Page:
What are the paradoxes of aging well?

I’ve been working on the Introduction for the book proposal, and am delighted by the fact that a number of ideas fell nicely into place. One of them was the framing of three central paradoxes of aging well.  The first I knew intuitively.  The third one was a complete surprise when I encountered it through my reading; then (duh!) I realized that it mirrored my own experience. The second one I only figured out a few weeks ago, while trying to synthesize research findings.

First and foremost, we must accept the constraints of age and also push back against them. Hokey perhaps, but Dylan Thomas’ exhortation to “Rage, rage against the dying of the light” never fails to move me. I’m determined to stay vertical as long as I can. Yet old age involves loss — of acuity, of mobility, of choices — that each of us must acknowledge, internalize, cope with as best we can. This is the path to gratitude over bitterness, open-mindedness over isolation/withdrawal, calm over anxiety. 

Paradox #2: the realities of aging that must be acknowledged are themselves relative, and highly fluid. Since the beginning of the 20th century, thanks to better nutrition, exercise, healthcare, and technologies, the average U.S. life expectancy has risen thirty years — to 77.6 years. Eighty may not be the new thirty, as MSNBC chirped in a story about octogenarians who run companies, but most of these additional years are healthy ones. Disability rates continue to decline for persons 65 and older, 64% of whom report no limitation in major activities. The incidence of Alzheimer’s is rising along with lifespans, but so is evidence of the brain’s plasticity in late life. As with heart disease, the model is shifting to prevention. Exercising our gray matter, whether by learning a new language or playing Sudoku, generates new neurons and helps keep dementia at bay.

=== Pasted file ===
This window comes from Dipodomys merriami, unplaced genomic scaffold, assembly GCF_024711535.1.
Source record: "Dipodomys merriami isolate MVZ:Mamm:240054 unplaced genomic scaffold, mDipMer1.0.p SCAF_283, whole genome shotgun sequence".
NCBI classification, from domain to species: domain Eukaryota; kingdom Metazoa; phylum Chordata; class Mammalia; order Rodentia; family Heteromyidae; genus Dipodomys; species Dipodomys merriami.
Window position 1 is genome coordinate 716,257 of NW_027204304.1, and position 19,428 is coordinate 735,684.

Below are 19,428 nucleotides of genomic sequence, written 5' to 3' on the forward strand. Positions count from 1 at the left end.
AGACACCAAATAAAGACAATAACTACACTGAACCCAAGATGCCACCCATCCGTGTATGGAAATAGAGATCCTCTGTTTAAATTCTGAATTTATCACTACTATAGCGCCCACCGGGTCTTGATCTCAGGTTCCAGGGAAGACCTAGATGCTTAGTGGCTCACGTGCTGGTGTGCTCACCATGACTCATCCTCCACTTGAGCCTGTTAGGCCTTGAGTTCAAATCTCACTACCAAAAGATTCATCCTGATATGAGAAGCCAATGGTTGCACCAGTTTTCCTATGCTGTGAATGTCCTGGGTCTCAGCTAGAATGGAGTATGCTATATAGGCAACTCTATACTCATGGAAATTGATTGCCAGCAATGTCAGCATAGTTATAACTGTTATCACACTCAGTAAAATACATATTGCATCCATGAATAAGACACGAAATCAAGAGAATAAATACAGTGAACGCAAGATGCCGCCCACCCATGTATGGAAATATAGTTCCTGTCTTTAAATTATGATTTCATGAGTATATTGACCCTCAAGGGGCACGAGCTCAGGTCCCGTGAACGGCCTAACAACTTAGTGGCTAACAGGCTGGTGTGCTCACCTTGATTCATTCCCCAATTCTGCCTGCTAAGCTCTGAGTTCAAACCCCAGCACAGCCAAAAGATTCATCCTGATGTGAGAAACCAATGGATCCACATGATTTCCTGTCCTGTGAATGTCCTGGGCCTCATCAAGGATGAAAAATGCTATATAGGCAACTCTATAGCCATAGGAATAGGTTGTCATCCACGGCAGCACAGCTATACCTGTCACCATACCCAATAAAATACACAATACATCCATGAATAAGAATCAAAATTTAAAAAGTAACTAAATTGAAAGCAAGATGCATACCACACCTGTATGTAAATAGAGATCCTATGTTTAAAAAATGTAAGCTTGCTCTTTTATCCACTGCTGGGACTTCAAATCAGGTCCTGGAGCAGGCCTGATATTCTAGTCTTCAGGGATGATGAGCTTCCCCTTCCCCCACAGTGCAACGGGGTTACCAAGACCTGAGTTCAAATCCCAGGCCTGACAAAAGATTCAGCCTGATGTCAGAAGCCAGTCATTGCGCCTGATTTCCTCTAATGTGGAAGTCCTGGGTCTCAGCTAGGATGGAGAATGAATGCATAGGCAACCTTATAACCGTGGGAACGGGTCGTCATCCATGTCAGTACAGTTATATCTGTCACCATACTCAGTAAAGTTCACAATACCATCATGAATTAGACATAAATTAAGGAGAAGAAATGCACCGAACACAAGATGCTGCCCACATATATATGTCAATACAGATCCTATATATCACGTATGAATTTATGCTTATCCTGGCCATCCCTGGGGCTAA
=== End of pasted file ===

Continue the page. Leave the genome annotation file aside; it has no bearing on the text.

This changing landscape demands that we revise our preconceptions of what it’s like to grow old in the 21st century. As Dr. Robert Butler says,  “The social construct of old age, even the inner life and the activities of older persons, is now subject to review and revision.” 

The third paradox is deeply counterintuitive: the more we know about aging, the less terror it holds. I’m a long way from coming to terms with mortality, but the getting-older bit is looking better all the time.  My experience is not anomalous.  A 2004 survey conducted by AARP and researchers at the University of Southern California  established that “less knowledge about aging is associated with greater anxiety about the aging process.” Most respondents (89%) were aware that older Americans can learn, are either working or want work to do (88%) and feel healthy (79%). But misconceptions abound. More than two thirds thought that the majority of older people are “senile,” “pretty much alike,” and “have no capacity for sex.” No wonder they’re nervous! But these projections are inaccurate. They don’t reflect the heterogeneity of older Americans, who are as diverse as any other cohort, nor their actual sense of well-being. A number of recent studies graph “U-shaped happiness”:  highest levels of contentment at the beginnings and ends of our lives.

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